China's top Internet censor: "There's no Internet censorship in China"


#1

[Read the post]


#2

And those are not the droids you’re looking for.


#3

There is no war in Ba Sing Se.


#4

Hey cool, nobody ever thought of that approach! There is no censorship because the government says there isn’t, and if you disagree, you’ll be censored.

Paging Yo-Yo Yossarian!


#5

“We did not ban the Internet! No one wants to Censor the Internet! See, you can get to the Chinese Communist Party site just fine. Why would you need or want anything else!”


#6

Well, to be honest, the servers I administer have iptables files designed to block access from China. Block all those little automatic attacks.

So I guess it’s fair.


#7

Iptables? Ew :smile:

(Send me your logs and headers, I need more data)


#8

Potato/Potah-to
Censorship/management
Using political prisoners as organ farms/Novel biomed business model…

Why get so hung up on semantics?


#9

No one says Potahto.


#10

It’s more like “There is no need for censorship because nobody publishes anything we’d object to (because there’s a re-education camp waiting for them if they do).”


#11

Actually, with “minor” “offenses” the offending post/blog/whatever would simply disappear, while the creator would not. There is, of course, the tricky matter of knowing whether or not what you have written will be considered “major.” There might always be someone keeping score, and that little pun could be the last straw…


#12

I think it’s time (too late, really), to see the Great Firewall as what it is: a trade barrier. It’s there to block out foreign competitors until a local copy can be established. I’m pretty certain that there are several under-the-table deals to keep competitors out, a sweet bonus and motivation to keep the system up. I’m also pretty sure that it’s not just Chinese companies offering kickbacks.

I remember for a time that BlogSpot (Google) was blocked because it allowed any bloke (or dissident) to have an anonymous blog, and Tumblr was soon blocked for the same reasons, until inexplicably, it was accessible again, for at least a year or more. It’s blocked now. Sometimes a service is not blocked but throttled (like gmail) until it’s virtually unusable, so that you’ll move to other local services.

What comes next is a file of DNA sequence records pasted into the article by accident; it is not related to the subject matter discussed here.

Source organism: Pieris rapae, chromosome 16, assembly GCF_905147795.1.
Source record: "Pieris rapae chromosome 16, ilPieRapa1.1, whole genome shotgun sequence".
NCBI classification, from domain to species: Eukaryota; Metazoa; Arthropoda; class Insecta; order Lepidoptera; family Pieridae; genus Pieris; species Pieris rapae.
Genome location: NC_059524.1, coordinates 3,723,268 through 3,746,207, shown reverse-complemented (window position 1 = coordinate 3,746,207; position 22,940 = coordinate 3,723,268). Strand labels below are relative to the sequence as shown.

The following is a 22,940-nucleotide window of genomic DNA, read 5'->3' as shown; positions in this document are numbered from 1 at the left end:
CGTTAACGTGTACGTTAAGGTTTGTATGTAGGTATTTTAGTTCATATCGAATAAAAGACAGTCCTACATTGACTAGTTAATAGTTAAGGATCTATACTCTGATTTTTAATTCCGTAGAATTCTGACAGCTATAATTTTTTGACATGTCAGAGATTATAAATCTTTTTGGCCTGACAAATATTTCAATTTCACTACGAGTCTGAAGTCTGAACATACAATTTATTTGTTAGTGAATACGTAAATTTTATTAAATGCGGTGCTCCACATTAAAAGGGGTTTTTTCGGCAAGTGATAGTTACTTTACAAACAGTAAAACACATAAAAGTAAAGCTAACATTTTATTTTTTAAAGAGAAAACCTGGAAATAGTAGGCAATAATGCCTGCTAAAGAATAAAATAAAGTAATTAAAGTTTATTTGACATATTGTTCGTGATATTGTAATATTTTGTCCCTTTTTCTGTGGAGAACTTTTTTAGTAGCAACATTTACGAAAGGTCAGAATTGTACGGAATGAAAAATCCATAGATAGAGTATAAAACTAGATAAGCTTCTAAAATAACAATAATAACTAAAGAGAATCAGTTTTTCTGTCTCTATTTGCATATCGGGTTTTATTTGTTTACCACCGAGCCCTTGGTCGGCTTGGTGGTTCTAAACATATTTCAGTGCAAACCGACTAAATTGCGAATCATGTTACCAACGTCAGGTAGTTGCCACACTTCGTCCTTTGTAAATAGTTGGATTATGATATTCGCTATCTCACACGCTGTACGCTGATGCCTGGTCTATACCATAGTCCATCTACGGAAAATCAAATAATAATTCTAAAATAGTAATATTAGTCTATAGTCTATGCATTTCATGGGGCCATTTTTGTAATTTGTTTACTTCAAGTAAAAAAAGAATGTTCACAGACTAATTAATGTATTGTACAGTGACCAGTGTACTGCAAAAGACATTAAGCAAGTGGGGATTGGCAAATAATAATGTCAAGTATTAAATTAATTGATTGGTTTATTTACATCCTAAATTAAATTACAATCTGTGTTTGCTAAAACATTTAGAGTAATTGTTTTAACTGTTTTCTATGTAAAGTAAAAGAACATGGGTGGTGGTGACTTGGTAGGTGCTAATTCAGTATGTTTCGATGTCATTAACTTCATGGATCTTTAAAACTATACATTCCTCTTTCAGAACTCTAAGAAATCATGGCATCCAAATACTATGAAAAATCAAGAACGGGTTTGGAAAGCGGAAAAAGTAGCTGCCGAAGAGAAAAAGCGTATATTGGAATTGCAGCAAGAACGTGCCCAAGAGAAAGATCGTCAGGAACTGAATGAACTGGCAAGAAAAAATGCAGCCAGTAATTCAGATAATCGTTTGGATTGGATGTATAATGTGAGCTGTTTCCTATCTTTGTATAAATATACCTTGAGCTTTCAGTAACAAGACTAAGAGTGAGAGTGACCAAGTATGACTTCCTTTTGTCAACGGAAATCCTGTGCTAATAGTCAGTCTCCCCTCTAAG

That same phenomenon is happening with instant messaging services today. Suddenly messages go through, but not photos, and the messaging operators sort of throw up their hands and watch their Chinese users migrate to home-grown varieties.

For years, tech startups outside of China experience the same thing over and over again. Something (like Dropbox) takes hold all around the world, including in China, as more and more people find it useful. Then all of a sudden, you find your product either is inaccessible, stops working, or works poorly in China. Soon, a Chinese version arrives and you find yourself locked out of a very huge market you can’t ignore.

That’s not censorship in the traditional sense. Moving to homegrown alternatives do ensure better control (most censorship there happens as self-policing actions, site operators will take down posts voluntarily to avoid controversy), but there’s a large measure of economic self-interest involved here.

If governments around the world actually complained about the Great Firewall of being an barrier to trade (take that wall down unless you want some tariffs on your exports), we might actually get somewhere in improving this situation. It is in their right, of course, to put in trade barriers, but it’s a barrier that the U.S. hasn’t put up against Chinese competitors, and thus ought to be put on the bargaining table.


#13

Pay no attention to the man behind the router


#15

meh…


#16

Spud  


#17

A completely legit reason to dump her.


#19

Lu Wei is a typical cynic. He talks about economic interests and national interests. True, China has its own interests like any other country and should pursue those with legal means. But freedom is a real issue in China.
People cannot get information about their government, their military, their economy. They cannot exchange ideas about how that government performs, whether it acts in ways that they agree with or not. Hence, they cannot make decisions about what they should expect and demand from their government. The Chinese leadership spoon-feeds them info preselected info.
Without information and the freedom to discuss how their government should defend their interests the Chinese people - living at home and subject to censorship - won’t know what is in their interest. The government will decide instead of them, and strangely, it will turn out that the government’s and the people’s interests are the same.


#20

I dunno. I used to get schooled by an English girl I was dating who was horrified that there aren’t marked differences in pronunciation in American English between “Mary”, “Marry”, and “Merry”… Didn’t work out for other reasons, but each still thinks that the other is a lovely person.


#21


#22

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